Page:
“Oh yes,” she says, after watching him make par on No. 13 on Friday. “One hundred percent. Definitely. Forever.”
She came with her parents and her seven-year-old brother, Jeremy Jr., and ditched them as soon as she heard the roar. “He’s here, he’s here,” she gasped, as she ran to watch from as close as she could. This is her third time seeing him in person, and each day ranks among the best of her life.
The first time—and, until Friday, the best day—came a year ago, at the U.S. Open at Shinnecock Hills in Southampton, N.Y., 70 miles east of her home in East Rockaway. Her dad took her, and at one point he hoisted her onto his shoulders as Woods putted on the practice green. “If Tiger comes over here, I’m going to start crying,” she announced.
Let her tell it: “I’m pretty sure, I’m not positive, he looked up, and kind of giggled to himself, and then completely forgot about it and went back to putting. So I looked at my dad and I started tearing. I looked at my dad and I went, ‘Oh my God. Did he just acknowledge me or am I going crazy? Did that actually just happen?’”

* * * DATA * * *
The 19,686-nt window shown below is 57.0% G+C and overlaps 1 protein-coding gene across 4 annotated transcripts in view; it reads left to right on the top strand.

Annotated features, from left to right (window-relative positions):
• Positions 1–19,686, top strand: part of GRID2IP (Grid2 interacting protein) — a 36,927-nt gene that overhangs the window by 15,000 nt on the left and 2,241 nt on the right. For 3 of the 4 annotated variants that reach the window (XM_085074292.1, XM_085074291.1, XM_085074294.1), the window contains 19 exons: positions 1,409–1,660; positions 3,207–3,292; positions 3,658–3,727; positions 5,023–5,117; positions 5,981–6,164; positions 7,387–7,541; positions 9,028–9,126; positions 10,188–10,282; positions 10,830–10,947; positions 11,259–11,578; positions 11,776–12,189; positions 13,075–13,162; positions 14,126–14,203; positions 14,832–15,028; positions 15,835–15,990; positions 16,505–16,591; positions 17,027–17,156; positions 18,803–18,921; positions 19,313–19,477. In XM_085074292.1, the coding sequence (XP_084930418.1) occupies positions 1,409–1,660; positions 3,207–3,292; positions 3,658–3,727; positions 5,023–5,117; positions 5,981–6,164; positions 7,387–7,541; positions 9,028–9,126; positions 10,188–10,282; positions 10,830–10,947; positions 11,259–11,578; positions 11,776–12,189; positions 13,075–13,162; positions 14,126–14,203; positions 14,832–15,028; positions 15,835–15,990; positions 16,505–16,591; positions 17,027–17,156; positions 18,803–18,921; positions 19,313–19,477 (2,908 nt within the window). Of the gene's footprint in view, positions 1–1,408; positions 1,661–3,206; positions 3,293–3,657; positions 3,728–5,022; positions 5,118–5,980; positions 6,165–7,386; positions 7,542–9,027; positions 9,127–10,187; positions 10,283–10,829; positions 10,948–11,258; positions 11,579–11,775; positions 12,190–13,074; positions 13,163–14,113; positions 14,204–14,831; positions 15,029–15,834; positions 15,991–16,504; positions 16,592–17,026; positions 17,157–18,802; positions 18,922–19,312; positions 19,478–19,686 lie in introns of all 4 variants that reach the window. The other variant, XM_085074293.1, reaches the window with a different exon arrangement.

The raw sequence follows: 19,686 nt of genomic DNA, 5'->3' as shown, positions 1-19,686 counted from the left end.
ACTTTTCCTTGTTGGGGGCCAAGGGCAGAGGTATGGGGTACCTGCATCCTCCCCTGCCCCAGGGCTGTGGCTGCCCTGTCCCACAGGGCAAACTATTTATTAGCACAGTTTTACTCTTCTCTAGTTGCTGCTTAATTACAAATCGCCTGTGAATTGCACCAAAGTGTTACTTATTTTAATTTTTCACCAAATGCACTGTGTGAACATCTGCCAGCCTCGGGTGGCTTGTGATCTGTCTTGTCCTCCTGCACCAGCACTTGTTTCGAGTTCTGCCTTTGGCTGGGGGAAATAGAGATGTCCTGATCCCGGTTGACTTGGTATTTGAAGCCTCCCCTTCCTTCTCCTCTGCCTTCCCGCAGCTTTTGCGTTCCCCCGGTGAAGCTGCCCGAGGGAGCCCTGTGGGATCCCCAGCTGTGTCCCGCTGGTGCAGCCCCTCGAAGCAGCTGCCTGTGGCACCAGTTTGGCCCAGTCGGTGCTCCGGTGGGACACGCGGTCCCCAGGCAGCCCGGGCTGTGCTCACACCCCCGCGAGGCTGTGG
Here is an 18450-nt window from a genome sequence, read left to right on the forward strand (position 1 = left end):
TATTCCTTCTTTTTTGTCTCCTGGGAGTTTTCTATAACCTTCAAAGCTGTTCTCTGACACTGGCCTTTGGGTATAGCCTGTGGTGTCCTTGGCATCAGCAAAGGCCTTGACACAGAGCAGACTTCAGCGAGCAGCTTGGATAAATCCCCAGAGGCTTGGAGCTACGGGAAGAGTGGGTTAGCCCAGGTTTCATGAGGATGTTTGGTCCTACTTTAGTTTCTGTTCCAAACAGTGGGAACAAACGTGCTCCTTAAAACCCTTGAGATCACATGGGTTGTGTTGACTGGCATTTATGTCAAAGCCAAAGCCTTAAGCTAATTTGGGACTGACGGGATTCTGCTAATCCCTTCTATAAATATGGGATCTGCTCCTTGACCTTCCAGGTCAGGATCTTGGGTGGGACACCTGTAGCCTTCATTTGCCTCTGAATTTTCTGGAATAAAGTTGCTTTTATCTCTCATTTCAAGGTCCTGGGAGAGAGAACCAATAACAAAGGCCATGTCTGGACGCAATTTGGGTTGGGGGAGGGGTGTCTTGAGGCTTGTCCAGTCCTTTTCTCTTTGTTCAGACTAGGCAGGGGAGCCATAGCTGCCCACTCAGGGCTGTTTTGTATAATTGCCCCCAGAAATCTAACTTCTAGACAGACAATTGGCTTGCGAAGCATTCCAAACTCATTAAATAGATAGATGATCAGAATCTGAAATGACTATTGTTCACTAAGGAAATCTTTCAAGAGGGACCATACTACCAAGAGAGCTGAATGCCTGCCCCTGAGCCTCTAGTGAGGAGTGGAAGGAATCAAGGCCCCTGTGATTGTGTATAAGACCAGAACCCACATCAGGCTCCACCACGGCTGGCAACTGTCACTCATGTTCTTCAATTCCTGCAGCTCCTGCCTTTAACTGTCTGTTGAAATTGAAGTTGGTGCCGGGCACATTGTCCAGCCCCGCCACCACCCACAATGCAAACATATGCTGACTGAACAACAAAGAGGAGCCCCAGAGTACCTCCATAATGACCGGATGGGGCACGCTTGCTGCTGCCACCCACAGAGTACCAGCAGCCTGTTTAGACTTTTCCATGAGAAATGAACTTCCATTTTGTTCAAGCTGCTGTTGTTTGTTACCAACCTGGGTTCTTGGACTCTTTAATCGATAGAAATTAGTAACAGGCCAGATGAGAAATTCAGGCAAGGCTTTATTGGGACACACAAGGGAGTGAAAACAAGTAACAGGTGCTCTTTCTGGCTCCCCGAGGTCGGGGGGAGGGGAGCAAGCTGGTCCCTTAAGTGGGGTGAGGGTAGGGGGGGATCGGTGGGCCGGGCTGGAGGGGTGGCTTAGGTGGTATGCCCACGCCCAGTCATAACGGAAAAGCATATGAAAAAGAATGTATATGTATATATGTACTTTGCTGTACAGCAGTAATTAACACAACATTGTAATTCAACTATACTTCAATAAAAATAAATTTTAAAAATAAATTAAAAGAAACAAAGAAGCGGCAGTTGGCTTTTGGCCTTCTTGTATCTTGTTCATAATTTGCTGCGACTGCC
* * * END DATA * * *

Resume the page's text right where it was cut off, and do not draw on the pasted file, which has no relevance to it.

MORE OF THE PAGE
The second time came just three days ago, on Tuesday, when she and her PGA junior league team came in their matching orange polos to watch practice rounds. She rushed to the putting green when he arrived, but she too saw the Tiger effect for herself: She couldn’t get within a few yards of him. So she began jumping in the air. She jumped for several minutes, but only one time did she catch a glimpse of him, just a sliver of the back of his neck. “Maybe a millisecond,” she estimates. Tuesday, she says, immediately shot to No. 2 on the list of best days.
Catherine was on her way to play nine at Eisenhower Park in East Meadow—11 miles west of Bethpage—last month as Woods stalked up No. 18 at Augusta. She and her father, Jeremy Sr., watched the livestream on Jeremy’s phone on the way to the course. They cheered in unison when Woods holed out.
“When she was growing up, all we spoke about and watched and studied was Tiger, but he was injured,” says Jeremy. “So for him to be back to winning, and she sees it, we’re just crying.”
Woods did not win the PGA this week. He did not sign Catherine’s hat. He didn’t even acknowledge her. None of it mattered. Friday, she says, was still the best day of her life. He’s back, and young fans who had to rely on other people’s memories of him get to create their own. They scream his name. They wear his clothes. They stare in wonder. It’s all the same. But it’s not the same at all.